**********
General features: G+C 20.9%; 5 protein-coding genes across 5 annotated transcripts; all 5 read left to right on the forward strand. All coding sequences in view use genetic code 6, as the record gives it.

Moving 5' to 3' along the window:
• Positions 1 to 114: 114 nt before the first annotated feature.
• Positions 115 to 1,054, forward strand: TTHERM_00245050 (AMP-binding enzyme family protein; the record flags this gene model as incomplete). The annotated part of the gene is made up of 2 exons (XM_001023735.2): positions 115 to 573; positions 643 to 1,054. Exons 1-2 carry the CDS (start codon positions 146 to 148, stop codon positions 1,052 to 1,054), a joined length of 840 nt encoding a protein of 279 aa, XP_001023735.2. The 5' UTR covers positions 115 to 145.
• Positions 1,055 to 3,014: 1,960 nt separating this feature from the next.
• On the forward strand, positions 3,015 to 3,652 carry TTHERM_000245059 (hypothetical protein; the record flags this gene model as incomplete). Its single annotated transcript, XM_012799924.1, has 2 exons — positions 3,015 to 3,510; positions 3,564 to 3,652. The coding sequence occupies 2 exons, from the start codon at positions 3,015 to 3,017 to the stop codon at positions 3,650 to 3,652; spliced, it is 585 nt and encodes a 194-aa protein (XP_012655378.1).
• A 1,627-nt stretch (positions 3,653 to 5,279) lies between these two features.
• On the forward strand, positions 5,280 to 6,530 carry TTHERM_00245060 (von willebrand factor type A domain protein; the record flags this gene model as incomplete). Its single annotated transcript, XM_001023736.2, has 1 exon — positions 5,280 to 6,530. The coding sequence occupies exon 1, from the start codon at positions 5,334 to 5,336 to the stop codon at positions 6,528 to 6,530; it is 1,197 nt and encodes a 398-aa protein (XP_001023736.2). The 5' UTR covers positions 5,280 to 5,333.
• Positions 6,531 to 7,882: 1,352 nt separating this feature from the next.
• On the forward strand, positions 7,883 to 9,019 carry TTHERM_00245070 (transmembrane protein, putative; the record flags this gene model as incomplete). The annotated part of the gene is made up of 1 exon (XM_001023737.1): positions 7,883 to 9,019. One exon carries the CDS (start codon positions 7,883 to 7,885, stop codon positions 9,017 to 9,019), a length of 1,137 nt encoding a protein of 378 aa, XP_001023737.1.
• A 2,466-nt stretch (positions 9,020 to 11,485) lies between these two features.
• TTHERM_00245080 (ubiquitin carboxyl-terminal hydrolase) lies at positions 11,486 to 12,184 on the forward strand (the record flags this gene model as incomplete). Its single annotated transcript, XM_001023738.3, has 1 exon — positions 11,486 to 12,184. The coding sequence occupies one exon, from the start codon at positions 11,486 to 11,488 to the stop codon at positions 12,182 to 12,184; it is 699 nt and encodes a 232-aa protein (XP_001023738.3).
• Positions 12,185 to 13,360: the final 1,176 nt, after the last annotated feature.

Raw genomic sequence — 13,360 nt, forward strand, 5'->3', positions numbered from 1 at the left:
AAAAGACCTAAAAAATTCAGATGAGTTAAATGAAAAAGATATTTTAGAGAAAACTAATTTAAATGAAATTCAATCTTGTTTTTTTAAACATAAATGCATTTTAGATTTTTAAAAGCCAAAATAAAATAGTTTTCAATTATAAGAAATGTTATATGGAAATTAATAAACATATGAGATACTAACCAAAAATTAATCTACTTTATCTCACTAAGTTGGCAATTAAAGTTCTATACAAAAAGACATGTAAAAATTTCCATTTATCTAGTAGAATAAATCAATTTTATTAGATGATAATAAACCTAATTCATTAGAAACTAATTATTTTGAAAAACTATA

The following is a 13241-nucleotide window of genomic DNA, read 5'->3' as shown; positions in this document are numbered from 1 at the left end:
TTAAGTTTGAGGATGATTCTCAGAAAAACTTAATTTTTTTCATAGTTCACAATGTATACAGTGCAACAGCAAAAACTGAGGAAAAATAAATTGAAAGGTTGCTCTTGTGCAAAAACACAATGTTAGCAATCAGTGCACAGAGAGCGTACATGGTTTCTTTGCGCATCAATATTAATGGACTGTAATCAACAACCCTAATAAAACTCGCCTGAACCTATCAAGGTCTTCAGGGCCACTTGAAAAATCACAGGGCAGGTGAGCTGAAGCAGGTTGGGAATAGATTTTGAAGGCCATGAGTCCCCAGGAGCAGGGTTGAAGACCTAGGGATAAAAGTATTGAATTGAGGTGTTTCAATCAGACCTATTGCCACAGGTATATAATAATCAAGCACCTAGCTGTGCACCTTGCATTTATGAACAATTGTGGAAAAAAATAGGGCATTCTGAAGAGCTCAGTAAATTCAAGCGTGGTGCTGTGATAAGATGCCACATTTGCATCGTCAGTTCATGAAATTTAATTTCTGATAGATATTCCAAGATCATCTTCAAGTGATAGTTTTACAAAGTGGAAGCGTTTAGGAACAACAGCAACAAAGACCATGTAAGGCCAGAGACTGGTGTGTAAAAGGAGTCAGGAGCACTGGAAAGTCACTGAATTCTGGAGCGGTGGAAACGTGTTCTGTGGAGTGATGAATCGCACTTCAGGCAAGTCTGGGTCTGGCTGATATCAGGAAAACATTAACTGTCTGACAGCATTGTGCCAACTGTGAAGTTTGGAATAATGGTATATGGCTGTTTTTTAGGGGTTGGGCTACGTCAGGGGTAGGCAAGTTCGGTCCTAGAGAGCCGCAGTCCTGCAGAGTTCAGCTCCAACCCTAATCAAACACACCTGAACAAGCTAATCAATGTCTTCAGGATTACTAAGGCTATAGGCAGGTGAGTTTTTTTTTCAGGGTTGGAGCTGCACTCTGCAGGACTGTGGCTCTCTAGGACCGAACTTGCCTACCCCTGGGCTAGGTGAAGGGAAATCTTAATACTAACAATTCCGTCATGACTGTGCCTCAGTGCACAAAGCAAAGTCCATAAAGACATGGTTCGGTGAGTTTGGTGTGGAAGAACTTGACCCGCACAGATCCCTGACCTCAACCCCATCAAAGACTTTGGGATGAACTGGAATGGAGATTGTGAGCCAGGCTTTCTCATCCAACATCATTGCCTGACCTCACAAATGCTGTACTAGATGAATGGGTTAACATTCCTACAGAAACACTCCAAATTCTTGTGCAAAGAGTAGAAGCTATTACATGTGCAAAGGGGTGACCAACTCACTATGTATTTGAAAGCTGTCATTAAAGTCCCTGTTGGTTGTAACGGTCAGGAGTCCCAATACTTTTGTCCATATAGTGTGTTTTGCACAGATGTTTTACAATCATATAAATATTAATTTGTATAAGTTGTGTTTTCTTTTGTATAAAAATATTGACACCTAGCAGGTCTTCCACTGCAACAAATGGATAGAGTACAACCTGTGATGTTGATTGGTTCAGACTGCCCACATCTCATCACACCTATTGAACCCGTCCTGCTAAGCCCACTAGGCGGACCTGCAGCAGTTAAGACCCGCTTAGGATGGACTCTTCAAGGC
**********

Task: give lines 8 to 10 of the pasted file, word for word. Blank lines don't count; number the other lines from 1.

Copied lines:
• On the forward strand, positions 5,280 to 6,530 carry TTHERM_00245060 (von willebrand factor type A domain protein; the record flags this gene model as incomplete). Its single annotated transcript, XM_001023736.2, has 1 exon — positions 5,280 to 6,530. The coding sequence occupies exon 1, from the start codon at positions 5,334 to 5,336 to the stop codon at positions 6,528 to 6,530; it is 1,197 nt and encodes a 398-aa protein (XP_001023736.2). The 5' UTR covers positions 5,280 to 5,333.
• Positions 6,531 to 7,882: 1,352 nt separating this feature from the next.
• On the forward strand, positions 7,883 to 9,019 carry TTHERM_00245070 (transmembrane protein, putative; the record flags this gene model as incomplete). The annotated part of the gene is made up of 1 exon (XM_001023737.1): positions 7,883 to 9,019. One exon carries the CDS (start codon positions 7,883 to 7,885, stop codon positions 9,017 to 9,019), a length of 1,137 nt encoding a protein of 378 aa, XP_001023737.1.